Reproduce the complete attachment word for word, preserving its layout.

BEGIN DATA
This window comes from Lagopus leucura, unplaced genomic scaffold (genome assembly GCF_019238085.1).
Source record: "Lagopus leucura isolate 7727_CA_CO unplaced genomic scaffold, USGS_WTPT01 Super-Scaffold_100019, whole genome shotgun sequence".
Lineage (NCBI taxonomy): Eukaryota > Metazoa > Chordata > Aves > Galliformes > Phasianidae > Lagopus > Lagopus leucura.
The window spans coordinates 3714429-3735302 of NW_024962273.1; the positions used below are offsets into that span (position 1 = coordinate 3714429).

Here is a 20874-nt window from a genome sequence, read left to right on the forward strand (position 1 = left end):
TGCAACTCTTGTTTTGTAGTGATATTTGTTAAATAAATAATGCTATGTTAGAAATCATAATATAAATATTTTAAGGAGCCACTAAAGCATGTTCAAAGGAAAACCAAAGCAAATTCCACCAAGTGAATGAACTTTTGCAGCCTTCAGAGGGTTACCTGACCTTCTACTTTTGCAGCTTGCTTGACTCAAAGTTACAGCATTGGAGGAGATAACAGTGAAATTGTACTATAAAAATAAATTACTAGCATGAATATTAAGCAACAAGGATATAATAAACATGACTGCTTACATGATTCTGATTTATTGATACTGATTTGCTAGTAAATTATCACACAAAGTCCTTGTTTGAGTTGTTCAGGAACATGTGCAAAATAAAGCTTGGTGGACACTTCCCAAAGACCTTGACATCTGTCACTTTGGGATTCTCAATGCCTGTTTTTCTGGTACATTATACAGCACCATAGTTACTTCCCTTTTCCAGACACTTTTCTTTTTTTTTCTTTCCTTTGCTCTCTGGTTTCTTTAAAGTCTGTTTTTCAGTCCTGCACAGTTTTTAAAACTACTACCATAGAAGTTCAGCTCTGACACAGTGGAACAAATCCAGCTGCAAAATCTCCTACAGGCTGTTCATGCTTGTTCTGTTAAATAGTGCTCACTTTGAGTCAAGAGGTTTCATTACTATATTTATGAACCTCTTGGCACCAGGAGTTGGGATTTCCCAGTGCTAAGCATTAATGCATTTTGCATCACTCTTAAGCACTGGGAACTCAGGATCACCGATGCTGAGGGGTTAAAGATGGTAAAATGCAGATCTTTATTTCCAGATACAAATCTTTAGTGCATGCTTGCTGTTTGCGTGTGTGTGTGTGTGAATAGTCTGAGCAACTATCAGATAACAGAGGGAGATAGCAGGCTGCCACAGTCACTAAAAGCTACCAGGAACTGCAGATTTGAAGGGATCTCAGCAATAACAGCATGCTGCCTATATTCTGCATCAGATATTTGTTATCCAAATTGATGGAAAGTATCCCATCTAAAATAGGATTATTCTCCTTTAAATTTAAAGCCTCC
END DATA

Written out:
This window comes from Lagopus leucura, unplaced genomic scaffold (genome assembly GCF_019238085.1).
Source record: "Lagopus leucura isolate 7727_CA_CO unplaced genomic scaffold, USGS_WTPT01 Super-Scaffold_100019, whole genome shotgun sequence".
Lineage (NCBI taxonomy): Eukaryota > Metazoa > Chordata > Aves > Galliformes > Phasianidae > Lagopus > Lagopus leucura.
The window spans coordinates 3714429-3735302 of NW_024962273.1; the positions used below are offsets into that span (position 1 = coordinate 3714429).

Here is a 20874-nt window from a genome sequence, read left to right on the forward strand (position 1 = left end):
TGCAACTCTTGTTTTGTAGTGATATTTGTTAAATAAATAATGCTATGTTAGAAATCATAATATAAATATTTTAAGGAGCCACTAAAGCATGTTCAAAGGAAAACCAAAGCAAATTCCACCAAGTGAATGAACTTTTGCAGCCTTCAGAGGGTTACCTGACCTTCTACTTTTGCAGCTTGCTTGACTCAAAGTTACAGCATTGGAGGAGATAACAGTGAAATTGTACTATAAAAATAAATTACTAGCATGAATATTAAGCAACAAGGATATAATAAACATGACTGCTTACATGATTCTGATTTATTGATACTGATTTGCTAGTAAATTATCACACAAAGTCCTTGTTTGAGTTGTTCAGGAACATGTGCAAAATAAAGCTTGGTGGACACTTCCCAAAGACCTTGACATCTGTCACTTTGGGATTCTCAATGCCTGTTTTTCTGGTACATTATACAGCACCATAGTTACTTCCCTTTTCCAGACACTTTTCTTTTTTTTTCTTTCCTTTGCTCTCTGGTTTCTTTAAAGTCTGTTTTTCAGTCCTGCACAGTTTTTAAAACTACTACCATAGAAGTTCAGCTCTGACACAGTGGAACAAATCCAGCTGCAAAATCTCCTACAGGCTGTTCATGCTTGTTCTGTTAAATAGTGCTCACTTTGAGTCAAGAGGTTTCATTACTATATTTATGAACCTCTTGGCACCAGGAGTTGGGATTTCCCAGTGCTAAGCATTAATGCATTTTGCATCACTCTTAAGCACTGGGAACTCAGGATCACCGATGCTGAGGGGTTAAAGATGGTAAAATGCAGATCTTTATTTCCAGATACAAATCTTTAGTGCATGCTTGCTGTTTGCGTGTGTGTGTGTGTGAATAGTCTGAGCAACTATCAGATAACAGAGGGAGATAGCAGGCTGCCACAGTCACTAAAAGCTACCAGGAACTGCAGATTTGAAGGGATCTCAGCAATAACAGCATGCTGCCTATATTCTGCATCAGATATTTGTTATCCAAATTGATGGAAAGTATCCCATCTAAAATAGGATTATTCTCCTTTAAATTTAAAGCCTCC